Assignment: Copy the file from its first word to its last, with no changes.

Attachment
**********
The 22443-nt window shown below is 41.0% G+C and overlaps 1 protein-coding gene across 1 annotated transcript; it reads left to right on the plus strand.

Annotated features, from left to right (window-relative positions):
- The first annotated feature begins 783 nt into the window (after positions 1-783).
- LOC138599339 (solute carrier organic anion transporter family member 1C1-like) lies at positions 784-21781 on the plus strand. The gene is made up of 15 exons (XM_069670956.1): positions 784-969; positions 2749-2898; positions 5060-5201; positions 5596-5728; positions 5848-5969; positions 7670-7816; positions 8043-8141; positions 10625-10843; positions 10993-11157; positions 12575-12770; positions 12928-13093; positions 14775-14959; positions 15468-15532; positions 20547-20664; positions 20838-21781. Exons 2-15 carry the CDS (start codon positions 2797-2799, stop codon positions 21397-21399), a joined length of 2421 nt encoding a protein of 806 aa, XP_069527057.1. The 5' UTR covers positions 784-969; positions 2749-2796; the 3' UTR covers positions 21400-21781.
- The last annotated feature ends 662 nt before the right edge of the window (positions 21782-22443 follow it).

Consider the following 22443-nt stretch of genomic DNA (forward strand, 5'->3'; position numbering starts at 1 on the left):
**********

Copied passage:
The 22443-nt window shown below is 41.0% G+C and overlaps 1 protein-coding gene across 1 annotated transcript; it reads left to right on the plus strand.

Annotated features, from left to right (window-relative positions):
- The first annotated feature begins 783 nt into the window (after positions 1-783).
- LOC138599339 (solute carrier organic anion transporter family member 1C1-like) lies at positions 784-21781 on the plus strand. The gene is made up of 15 exons (XM_069670956.1): positions 784-969; positions 2749-2898; positions 5060-5201; positions 5596-5728; positions 5848-5969; positions 7670-7816; positions 8043-8141; positions 10625-10843; positions 10993-11157; positions 12575-12770; positions 12928-13093; positions 14775-14959; positions 15468-15532; positions 20547-20664; positions 20838-21781. Exons 2-15 carry the CDS (start codon positions 2797-2799, stop codon positions 21397-21399), a joined length of 2421 nt encoding a protein of 806 aa, XP_069527057.1. The 5' UTR covers positions 784-969; positions 2749-2796; the 3' UTR covers positions 21400-21781.
- The last annotated feature ends 662 nt before the right edge of the window (positions 21782-22443 follow it).

Consider the following 22443-nt stretch of genomic DNA (forward strand, 5'->3'; position numbering starts at 1 on the left):